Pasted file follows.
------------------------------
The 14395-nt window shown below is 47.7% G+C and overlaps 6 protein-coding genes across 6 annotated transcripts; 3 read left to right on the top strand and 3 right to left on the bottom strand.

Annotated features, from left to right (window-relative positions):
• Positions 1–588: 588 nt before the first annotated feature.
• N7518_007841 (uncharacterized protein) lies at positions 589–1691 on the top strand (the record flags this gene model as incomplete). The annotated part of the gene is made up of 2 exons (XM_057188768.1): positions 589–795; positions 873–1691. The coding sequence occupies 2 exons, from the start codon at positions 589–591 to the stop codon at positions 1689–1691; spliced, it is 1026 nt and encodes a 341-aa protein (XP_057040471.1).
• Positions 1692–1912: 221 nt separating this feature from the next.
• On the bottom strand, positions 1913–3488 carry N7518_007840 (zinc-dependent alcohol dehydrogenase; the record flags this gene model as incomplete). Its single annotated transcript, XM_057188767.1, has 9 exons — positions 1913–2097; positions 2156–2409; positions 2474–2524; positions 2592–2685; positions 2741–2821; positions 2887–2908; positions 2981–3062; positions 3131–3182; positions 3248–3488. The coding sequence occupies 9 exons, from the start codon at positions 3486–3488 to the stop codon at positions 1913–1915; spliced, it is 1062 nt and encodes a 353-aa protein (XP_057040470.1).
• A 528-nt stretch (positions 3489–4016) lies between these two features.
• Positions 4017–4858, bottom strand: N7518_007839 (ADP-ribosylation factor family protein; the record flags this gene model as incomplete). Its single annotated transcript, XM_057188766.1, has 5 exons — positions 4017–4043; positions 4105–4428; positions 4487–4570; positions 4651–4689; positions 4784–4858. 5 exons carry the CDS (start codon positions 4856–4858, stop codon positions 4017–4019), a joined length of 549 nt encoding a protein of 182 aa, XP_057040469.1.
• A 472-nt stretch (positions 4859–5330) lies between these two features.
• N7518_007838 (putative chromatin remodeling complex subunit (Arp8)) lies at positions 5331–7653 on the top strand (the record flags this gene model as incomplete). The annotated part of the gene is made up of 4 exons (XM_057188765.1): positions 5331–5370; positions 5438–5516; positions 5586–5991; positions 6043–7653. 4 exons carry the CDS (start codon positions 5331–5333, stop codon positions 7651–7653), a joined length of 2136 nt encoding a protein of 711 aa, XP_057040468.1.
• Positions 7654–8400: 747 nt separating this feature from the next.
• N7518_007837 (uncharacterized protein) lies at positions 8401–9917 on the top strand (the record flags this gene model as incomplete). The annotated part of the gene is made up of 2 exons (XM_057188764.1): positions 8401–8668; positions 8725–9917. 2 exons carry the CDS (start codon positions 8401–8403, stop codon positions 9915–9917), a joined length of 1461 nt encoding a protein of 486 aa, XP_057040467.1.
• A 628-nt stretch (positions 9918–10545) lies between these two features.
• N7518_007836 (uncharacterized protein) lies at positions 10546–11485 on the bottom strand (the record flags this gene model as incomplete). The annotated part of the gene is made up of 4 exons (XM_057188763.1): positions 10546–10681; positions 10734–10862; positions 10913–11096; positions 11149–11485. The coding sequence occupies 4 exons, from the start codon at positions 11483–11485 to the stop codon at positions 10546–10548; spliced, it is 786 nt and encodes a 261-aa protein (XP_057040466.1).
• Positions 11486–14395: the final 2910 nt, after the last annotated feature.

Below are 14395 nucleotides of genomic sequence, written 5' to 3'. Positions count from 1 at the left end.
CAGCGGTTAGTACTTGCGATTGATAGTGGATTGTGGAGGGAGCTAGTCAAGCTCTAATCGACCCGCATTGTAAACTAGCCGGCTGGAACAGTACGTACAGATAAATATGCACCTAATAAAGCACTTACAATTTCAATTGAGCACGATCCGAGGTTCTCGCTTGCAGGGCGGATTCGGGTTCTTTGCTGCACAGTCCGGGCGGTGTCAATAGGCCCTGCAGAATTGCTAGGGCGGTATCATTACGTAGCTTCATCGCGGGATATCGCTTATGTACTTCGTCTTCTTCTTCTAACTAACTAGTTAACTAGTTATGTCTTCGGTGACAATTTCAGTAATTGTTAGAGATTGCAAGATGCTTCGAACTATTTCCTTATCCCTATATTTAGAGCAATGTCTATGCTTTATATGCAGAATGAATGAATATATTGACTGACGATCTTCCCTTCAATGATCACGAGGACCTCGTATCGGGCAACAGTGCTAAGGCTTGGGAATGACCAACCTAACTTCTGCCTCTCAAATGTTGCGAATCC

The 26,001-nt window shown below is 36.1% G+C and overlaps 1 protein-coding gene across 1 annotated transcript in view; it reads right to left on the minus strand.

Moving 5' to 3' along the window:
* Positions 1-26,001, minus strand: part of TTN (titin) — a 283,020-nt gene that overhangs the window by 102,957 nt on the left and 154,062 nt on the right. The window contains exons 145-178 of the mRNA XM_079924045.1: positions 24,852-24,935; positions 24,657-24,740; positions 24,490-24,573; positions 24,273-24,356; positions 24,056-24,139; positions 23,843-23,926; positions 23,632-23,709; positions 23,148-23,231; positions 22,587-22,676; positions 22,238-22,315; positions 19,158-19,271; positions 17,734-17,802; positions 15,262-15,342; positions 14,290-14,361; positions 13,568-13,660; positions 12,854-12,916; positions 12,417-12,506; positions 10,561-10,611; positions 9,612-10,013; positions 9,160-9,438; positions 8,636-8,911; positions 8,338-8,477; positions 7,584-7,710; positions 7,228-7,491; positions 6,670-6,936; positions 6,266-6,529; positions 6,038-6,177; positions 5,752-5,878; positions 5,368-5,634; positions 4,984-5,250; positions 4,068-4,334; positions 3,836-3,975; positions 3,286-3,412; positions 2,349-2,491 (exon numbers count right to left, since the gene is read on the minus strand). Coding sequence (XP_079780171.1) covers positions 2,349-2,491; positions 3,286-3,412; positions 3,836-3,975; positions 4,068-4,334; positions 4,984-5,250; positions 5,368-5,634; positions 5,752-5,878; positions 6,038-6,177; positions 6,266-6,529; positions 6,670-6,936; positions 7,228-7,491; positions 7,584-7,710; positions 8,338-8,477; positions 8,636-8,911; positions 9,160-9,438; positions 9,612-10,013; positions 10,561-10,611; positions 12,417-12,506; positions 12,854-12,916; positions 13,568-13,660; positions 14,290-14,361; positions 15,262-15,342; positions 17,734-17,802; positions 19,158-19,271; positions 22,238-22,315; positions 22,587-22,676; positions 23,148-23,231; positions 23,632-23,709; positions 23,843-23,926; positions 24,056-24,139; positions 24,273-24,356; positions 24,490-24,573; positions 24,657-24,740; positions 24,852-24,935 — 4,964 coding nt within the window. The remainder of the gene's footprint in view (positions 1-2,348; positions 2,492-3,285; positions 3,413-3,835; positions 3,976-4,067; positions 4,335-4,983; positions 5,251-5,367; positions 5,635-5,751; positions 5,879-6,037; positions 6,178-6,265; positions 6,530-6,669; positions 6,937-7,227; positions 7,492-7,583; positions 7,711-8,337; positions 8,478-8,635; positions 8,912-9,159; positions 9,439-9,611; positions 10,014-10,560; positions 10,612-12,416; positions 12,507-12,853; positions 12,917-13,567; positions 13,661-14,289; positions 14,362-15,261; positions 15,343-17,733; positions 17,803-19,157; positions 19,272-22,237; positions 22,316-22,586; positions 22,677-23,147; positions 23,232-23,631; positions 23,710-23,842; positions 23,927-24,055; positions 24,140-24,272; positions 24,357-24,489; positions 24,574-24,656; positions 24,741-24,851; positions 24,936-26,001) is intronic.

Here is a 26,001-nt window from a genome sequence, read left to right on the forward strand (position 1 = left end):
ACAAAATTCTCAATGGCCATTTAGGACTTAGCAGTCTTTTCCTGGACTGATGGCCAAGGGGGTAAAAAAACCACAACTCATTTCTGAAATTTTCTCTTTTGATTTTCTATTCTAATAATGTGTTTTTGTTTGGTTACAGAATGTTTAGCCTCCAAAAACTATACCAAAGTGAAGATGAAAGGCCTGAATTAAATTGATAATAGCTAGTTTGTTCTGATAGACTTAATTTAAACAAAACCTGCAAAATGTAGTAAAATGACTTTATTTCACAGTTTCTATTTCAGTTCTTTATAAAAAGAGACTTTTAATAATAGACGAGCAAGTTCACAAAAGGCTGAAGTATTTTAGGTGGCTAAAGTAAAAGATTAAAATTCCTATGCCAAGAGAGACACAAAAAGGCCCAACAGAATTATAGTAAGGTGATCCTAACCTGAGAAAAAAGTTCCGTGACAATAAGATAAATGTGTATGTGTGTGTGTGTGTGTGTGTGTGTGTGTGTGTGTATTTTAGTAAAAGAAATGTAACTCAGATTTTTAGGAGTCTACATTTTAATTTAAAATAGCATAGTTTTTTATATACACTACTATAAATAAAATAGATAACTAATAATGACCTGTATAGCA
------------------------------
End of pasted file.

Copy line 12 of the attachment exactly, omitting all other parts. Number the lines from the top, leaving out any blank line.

• N7518_007837 (uncharacterized protein) lies at positions 8401–9917 on the top strand (the record flags this gene model as incomplete). The annotated part of the gene is made up of 2 exons (XM_057188764.1): positions 8401–8668; positions 8725–9917. 2 exons carry the CDS (start codon positions 8401–8403, stop codon positions 9915–9917), a joined length of 1461 nt encoding a protein of 486 aa, XP_057040467.1.